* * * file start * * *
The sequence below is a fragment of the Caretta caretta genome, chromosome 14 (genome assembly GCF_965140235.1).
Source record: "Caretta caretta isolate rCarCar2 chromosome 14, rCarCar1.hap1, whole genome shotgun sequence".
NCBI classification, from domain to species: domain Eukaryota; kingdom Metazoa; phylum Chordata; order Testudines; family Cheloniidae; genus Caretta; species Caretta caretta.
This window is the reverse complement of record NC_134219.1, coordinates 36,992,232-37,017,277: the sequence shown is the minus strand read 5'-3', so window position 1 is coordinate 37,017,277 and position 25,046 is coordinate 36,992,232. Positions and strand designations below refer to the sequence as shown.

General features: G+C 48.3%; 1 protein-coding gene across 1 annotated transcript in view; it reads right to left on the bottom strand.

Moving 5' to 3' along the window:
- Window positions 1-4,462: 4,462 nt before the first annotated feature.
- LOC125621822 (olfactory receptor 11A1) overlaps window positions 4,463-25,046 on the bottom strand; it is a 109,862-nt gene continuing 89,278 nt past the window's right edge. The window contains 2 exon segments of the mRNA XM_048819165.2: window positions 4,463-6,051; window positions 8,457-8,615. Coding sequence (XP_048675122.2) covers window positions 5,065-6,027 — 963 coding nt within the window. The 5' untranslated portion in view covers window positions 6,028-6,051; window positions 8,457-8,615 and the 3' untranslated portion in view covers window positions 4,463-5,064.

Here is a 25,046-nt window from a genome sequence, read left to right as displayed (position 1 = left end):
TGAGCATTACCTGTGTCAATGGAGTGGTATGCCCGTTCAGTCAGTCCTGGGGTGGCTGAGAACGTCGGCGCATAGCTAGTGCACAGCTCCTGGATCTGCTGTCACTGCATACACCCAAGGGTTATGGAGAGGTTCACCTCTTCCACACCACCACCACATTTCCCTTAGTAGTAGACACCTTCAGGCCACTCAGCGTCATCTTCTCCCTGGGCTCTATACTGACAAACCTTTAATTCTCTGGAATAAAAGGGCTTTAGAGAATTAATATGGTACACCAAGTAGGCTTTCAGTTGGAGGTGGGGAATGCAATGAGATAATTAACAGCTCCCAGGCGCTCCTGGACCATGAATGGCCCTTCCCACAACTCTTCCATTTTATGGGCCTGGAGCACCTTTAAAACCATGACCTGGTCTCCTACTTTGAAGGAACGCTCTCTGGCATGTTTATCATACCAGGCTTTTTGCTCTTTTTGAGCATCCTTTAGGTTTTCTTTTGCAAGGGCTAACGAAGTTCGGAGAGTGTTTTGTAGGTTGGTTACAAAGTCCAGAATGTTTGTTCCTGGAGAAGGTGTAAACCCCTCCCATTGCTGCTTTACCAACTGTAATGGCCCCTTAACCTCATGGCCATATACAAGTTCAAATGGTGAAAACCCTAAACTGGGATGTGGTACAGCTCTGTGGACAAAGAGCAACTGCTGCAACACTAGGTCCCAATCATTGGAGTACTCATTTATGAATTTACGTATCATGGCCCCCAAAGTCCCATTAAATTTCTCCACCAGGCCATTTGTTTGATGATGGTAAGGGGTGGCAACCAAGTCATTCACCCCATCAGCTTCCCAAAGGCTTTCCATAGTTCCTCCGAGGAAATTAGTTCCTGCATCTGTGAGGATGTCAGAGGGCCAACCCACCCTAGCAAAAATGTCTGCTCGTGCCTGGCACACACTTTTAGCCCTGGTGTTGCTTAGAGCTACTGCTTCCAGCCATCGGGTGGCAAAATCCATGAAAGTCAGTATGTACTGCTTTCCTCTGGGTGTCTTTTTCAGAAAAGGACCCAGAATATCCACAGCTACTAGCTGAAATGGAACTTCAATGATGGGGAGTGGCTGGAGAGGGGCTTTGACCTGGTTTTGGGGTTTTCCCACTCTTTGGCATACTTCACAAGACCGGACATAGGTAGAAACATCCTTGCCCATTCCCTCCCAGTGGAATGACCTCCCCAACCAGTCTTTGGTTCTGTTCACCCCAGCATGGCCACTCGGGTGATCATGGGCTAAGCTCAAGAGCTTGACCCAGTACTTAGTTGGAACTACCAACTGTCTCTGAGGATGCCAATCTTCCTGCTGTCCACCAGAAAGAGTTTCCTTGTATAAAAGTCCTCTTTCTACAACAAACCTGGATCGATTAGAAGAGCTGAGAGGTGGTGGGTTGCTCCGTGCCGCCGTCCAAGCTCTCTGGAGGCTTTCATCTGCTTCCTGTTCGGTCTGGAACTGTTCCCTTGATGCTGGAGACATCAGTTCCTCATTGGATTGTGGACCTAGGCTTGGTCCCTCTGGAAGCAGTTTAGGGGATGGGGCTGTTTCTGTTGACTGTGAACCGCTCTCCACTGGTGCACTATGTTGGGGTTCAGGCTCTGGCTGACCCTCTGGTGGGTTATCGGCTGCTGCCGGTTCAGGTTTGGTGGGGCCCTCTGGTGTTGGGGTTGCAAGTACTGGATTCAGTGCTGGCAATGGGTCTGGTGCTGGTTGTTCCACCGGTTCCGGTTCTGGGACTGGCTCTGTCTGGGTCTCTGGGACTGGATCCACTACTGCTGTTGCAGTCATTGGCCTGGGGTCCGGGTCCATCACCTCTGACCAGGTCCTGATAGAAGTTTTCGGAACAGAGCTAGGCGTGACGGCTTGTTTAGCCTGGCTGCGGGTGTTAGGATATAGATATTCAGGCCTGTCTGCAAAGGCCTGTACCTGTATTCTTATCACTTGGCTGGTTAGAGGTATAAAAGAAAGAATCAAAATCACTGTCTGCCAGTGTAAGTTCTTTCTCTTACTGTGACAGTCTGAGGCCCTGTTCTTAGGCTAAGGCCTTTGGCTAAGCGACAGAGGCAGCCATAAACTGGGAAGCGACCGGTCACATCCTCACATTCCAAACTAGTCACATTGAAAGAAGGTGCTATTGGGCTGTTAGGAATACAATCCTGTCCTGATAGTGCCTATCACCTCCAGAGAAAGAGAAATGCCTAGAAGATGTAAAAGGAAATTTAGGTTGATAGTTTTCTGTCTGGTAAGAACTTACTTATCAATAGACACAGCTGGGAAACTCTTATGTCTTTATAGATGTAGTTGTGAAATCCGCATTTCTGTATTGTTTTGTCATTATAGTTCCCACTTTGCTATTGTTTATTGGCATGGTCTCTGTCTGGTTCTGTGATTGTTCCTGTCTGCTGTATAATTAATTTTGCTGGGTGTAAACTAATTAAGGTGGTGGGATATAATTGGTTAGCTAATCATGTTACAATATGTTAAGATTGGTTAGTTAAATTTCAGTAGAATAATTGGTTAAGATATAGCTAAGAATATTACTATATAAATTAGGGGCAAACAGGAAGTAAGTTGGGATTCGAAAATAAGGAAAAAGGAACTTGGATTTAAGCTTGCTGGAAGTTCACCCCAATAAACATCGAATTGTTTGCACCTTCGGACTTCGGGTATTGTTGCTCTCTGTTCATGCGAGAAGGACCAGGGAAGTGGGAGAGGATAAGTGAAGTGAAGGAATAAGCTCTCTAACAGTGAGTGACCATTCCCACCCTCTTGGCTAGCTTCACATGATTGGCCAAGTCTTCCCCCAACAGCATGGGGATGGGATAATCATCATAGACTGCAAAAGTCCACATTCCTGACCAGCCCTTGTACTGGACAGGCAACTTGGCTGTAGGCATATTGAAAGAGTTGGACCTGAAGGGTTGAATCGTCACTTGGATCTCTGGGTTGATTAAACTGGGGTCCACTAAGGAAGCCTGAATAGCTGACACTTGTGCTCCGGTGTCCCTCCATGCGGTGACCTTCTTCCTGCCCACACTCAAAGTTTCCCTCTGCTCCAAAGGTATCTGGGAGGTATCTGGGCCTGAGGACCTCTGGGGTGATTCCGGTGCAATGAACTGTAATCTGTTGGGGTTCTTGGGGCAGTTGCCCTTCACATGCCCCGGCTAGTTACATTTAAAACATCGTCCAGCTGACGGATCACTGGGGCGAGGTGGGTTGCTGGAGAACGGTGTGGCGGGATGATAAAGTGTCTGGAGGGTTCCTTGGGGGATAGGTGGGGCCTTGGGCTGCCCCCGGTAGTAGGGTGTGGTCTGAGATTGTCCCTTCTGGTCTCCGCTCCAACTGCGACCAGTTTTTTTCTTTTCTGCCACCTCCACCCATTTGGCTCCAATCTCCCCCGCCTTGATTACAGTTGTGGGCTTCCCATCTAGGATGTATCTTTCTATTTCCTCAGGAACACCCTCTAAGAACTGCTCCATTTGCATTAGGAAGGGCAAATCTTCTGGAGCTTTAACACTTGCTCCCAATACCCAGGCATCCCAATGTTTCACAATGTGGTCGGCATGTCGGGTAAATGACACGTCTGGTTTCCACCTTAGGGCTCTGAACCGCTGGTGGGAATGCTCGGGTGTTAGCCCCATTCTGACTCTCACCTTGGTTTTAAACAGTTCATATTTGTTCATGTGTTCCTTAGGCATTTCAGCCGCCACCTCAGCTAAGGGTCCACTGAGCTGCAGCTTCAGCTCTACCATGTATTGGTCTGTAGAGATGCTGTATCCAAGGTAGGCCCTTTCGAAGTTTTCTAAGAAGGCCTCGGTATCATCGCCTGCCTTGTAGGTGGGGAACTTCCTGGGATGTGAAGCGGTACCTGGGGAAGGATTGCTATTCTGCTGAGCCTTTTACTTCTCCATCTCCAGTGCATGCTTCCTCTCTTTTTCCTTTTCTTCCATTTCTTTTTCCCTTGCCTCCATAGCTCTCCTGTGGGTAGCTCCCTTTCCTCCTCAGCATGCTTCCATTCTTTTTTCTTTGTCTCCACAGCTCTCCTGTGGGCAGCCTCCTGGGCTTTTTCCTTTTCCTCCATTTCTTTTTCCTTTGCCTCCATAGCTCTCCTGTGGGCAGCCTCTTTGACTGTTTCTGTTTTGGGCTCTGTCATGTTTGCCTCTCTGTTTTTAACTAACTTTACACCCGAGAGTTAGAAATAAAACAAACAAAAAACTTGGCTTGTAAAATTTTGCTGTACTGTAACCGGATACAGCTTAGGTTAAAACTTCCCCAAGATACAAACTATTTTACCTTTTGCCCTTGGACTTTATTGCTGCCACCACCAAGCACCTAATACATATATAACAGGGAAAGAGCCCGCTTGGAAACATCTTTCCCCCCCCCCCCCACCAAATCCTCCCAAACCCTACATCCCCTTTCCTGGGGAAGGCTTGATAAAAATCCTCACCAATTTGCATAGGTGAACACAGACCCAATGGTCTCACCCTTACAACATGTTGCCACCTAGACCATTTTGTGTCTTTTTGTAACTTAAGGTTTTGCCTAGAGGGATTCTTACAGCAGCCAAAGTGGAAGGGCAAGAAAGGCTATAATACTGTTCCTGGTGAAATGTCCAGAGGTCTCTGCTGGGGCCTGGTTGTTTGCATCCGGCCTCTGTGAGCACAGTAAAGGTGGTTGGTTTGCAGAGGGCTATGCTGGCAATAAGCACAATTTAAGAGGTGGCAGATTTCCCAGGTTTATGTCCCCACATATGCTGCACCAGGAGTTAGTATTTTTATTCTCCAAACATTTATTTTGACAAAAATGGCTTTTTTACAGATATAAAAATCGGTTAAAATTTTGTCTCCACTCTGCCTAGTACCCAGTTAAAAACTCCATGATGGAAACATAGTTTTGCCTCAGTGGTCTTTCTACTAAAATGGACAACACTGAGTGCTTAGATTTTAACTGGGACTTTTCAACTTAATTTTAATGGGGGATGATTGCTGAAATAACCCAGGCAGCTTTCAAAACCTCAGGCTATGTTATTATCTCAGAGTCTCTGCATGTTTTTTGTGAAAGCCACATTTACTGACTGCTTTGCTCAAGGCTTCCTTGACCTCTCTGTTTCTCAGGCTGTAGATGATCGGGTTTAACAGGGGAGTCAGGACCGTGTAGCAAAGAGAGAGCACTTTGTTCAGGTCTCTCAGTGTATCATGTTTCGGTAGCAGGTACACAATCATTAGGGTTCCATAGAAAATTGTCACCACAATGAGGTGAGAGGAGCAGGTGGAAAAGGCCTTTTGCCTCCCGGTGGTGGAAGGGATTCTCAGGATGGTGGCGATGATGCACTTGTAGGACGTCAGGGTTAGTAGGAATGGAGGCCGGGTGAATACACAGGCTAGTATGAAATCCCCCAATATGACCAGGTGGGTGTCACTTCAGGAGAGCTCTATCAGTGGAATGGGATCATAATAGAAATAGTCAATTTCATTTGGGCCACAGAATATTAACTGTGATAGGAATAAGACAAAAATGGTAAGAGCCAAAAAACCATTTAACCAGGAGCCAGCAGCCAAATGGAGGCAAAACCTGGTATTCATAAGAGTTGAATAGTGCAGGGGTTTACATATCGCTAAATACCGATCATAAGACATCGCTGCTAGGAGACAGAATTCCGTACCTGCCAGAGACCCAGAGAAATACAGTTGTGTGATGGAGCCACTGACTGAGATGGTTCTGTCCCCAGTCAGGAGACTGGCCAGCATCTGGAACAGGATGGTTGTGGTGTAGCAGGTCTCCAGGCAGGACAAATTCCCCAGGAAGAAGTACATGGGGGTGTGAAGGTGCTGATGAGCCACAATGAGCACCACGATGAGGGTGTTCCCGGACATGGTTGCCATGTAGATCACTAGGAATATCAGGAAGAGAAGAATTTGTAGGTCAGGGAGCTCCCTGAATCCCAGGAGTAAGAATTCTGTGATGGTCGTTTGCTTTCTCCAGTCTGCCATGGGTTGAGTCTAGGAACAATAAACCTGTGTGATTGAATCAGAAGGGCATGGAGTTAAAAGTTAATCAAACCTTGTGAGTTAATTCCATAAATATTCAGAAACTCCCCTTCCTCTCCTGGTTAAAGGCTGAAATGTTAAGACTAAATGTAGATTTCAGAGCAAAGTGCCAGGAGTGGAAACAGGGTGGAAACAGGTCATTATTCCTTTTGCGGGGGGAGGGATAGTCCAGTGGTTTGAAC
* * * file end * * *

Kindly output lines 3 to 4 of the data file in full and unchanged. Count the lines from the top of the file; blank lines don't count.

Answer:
NCBI classification, from domain to species: domain Eukaryota; kingdom Metazoa; phylum Chordata; order Testudines; family Cheloniidae; genus Caretta; species Caretta caretta.
This window is the reverse complement of record NC_134219.1, coordinates 36,992,232-37,017,277: the sequence shown is the minus strand read 5'-3', so window position 1 is coordinate 37,017,277 and position 25,046 is coordinate 36,992,232. Positions and strand designations below refer to the sequence as shown.